Just wanted to put a quick shout out to the person who recently sent me a request for an estimate on the cost to replace the LCD panel on their Acer Aspire D255 netbook. I am sorry but the email address that you left for me to respond to must have been mistyped. This is partially my fault for not having a more robust “Ask Dave A Question” box that asks the user to confirm their address by having them type it twice. I’ll be working on upgrading this box soon to add this feature. In the mean time, in the off chance you happen to see this post, the cost to replace your screen would be $30 labor plus the cost of the part, which in your case is $65, for a total of $95. There are slightly different models of the D255 out there so I would have to see the laptop to confirm the part number before ordering. Please contact me again if you are interested.
And just so everybody else out there reading this knows, I now charge a flat rate of $30 labor per device to replace LCD panels on all netbooks and laptops!
I recently bumped into someone who is a big fan of Skype and uses it to save money at his businesses, as land-lines cost far more for businesses than they do residential customers. He’s seen real savings by using it and was wanting to migrate his company completely away from the local telephone services and go 100% Skype. One of the hitches here was the necessity to have a fax line that you could send and receive faxes on.
Unfortunately there is no good way to send a fax from your computer using Skype. The audio compression that takes place when sound is transmitted from one side to the other undergoes a great deal of detail loss, and this results in error correction protocols taking over and throttling the speed of the fax modem down to a crawl. So in theory, you could use Skype somehow to send a fax but it would literally take forever.
Enter in online faxing services. These are companies that allow you to send and receive faxes over the Internet. In doing some research to find one that performed well and at a modest price I stumbled across someone recommending a company called PamFax. It was not long after first trying their service that I was pretty sure I could close the book on this egg hunt.
PamFax is delivered to you as a small program you install on your system and use to create your account. They offer a free membership program which allows you to send three pages for free to see if you like their product or not. I decided to sign up for the free account and then used a nearby fax machine where I work to send a fax to my new PamFax number. The instant the fax was sent my PamFax account page auto-updated itself to tell me I had received a new fax. Faxes are put into an inbox, just like emails, and each fax is downloadable in PDF format.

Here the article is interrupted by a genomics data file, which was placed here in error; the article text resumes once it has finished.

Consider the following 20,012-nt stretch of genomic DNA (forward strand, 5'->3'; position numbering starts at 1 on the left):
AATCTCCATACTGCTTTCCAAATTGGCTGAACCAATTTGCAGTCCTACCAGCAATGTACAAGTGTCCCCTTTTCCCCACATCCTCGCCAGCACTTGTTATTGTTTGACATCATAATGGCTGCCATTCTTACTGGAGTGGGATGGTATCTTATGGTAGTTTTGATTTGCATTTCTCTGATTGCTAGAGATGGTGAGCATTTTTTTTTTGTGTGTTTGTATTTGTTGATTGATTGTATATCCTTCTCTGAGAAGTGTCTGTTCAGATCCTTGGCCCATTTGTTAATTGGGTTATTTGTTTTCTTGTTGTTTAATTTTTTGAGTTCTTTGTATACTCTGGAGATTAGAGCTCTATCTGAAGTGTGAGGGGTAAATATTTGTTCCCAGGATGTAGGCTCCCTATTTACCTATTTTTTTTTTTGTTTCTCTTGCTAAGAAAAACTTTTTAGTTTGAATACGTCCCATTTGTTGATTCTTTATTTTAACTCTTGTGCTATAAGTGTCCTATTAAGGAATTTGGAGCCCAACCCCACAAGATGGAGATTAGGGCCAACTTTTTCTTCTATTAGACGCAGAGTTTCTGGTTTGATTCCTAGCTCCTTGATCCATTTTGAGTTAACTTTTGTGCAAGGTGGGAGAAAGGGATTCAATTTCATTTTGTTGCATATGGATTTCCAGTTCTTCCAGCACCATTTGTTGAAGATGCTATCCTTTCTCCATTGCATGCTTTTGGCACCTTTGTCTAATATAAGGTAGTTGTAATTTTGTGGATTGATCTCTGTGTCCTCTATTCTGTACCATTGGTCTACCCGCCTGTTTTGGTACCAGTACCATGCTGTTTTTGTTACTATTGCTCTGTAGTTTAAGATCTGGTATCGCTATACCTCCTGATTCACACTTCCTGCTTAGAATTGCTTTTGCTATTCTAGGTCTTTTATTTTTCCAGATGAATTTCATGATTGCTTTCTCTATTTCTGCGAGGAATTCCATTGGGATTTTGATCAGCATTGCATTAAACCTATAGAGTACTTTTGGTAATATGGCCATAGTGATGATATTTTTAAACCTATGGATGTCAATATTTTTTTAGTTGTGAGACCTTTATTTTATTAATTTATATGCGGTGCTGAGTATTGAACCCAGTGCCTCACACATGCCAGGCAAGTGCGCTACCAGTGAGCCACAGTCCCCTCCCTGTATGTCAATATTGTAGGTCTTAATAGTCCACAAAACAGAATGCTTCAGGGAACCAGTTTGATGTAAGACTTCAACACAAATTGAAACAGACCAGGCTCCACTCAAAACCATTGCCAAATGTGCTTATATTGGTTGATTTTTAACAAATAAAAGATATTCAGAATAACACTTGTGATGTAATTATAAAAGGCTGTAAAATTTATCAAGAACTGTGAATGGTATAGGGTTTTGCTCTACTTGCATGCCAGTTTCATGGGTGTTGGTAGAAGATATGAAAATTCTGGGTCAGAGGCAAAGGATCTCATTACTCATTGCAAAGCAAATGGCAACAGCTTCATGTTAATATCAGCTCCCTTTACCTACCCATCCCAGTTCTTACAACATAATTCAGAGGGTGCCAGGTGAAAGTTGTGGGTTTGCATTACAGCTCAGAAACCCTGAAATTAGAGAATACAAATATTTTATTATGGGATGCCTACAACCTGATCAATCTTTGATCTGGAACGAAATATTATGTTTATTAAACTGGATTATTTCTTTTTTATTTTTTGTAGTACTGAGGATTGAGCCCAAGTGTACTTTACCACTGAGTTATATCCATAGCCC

Sending a fax is also very easy. You can either use the PamFax program to upload files you want to send or use the virtual PamFax printer device to send your documents to PamFax when you press Print in any application. Here’s a video that demonstrates how easy it is to send a Fax:
Of course there will be times when you need to fax a physical document that’s already on paper. The best way to do that is use a flatbed scanner to scan the documents into a PDF file. You can do this very quickly with any number of Scanner-to-PDF style programs and any scanner. A free one I’ve found to work well is aptly called Scan to PDF by Ironfist Software. It is a free utility that you can use to scan multiple pages and then save all of them as one PDF file, which you’d then upload to PamFax for faxing to one or multiple recipients.
The cost for sending a fax varies based on whether or not you want to pay a monthly fee. If you don’t pay a monthly fee it will cost you 13 cents per page sent and you will not be able to receive faxes. If you step it up to the “Basic” package you will be able to receive unlimited faxes at a monthly rate of $5.84 plus 13 cents per page sent. The professional package costs $8.80 a month, includes 20 free page out per month (9 cents per page after that), allows you to keep your received faxes online forever, and gives you the ability to administrate employee access to the account and regulate their limitations. So there’s something for everybody.
In the end I was pretty impressed with how easy it was to install and use PamFax. What’s even more impressive to me is their support for Linux. It’s rare that I have to send a fax but the next time I need to I know exactly what I’m going to use. Good bye Kinko’s!